The Montreal Canadiens start isn’t a death blow
The team finds themselves in a somewhat unprecedented situation
Since the National Hockey League went to their new playoff format in 2013-14, only two teams who have started off with less points than the Montreal Canadiens in their first 12 games have made the playoffs.
However, the Canadiens are currently playing better than any other team in their situation.
The two teams to make the playoffs with a slow start are the 2013-14 Philadelphia Flyers and the 2015-16 Anaheim Ducks.
The Flyers started 3-9-0 in 2013, and promptly fired their coach Peter Laviolette after an 0-3 start. The Ducks were in their final season under Bruce Boudreau and started 3-7-2 before ending up first in the Pacific Division. Many expected Boudreau to be fired after the poor start but it was the Round 1 exit that cost Boudreau his job.
If you look at it, Montreal is an outlier even among these teams. Both Anaheim and Philadelphia had nothing - other than a low PDO - to show for their efforts.
Montreal is also implementing a new system under Claude Julien. Julien coached since last February but didn’t change much in terms of style of play. That has been implemented this season. Despite that, they have been much better at controlling shots (CF% = Corsi For percentage) and at generating scoring chances (xGF% = Expected goals for percentage).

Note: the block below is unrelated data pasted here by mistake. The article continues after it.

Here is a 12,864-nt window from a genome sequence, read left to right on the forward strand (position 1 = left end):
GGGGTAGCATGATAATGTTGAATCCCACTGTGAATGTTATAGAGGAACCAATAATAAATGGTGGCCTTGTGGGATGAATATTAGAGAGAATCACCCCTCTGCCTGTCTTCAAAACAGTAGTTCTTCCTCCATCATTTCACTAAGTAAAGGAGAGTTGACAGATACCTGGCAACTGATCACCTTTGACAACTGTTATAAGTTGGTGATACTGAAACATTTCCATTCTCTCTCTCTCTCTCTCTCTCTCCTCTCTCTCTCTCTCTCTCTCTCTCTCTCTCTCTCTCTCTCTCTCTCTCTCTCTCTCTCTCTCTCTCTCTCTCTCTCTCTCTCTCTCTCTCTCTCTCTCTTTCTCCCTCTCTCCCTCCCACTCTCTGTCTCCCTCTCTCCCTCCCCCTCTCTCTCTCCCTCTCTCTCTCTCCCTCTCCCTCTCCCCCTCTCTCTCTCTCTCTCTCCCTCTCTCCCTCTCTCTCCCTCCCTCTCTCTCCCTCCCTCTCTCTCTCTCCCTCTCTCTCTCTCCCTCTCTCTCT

Both teams improved their play from their bad starts but even then weren’t as good as Montreal has been at either category. Where they saw another big improvement was their PDO. PDO, which adds up team shooting and save percentages, normalizes over a season more often than not at around 100.
While Montreal’s shooting percentages crept up to respectability in wins over the New York Rangers and Ottawa Senators, their save percentage is below where any NHL team would expect to be, never mind one with Carey Price.
Now this isn’t to say that the Canadiens will definitely bounce back and that they don’t have to make changes.
In hockey, luck is a huge part of the game. The general idea is that 33% of results are based on luck.
The Canadiens are halfway there. Another way to ensure better results is to improve the penalty kill and the power play. If you can stop the other team while taking advantage of your opportunities, it’s another way to improve your odds.
Both Philadelphia and Anaheim made changes along the way. The changes Montreal has to make are probably more minor, and as we saw in the last two games, is already occurring.
This team has been used to a November-December swoon the last two years after very good Octobers. This year, they need the reverse to happen.
While their October doesn’t mean that they are out of it, it means that their margin for error going forward is much smaller. But it has happened before, and if the Canadiens start getting rid of their bad luck, it could happen again.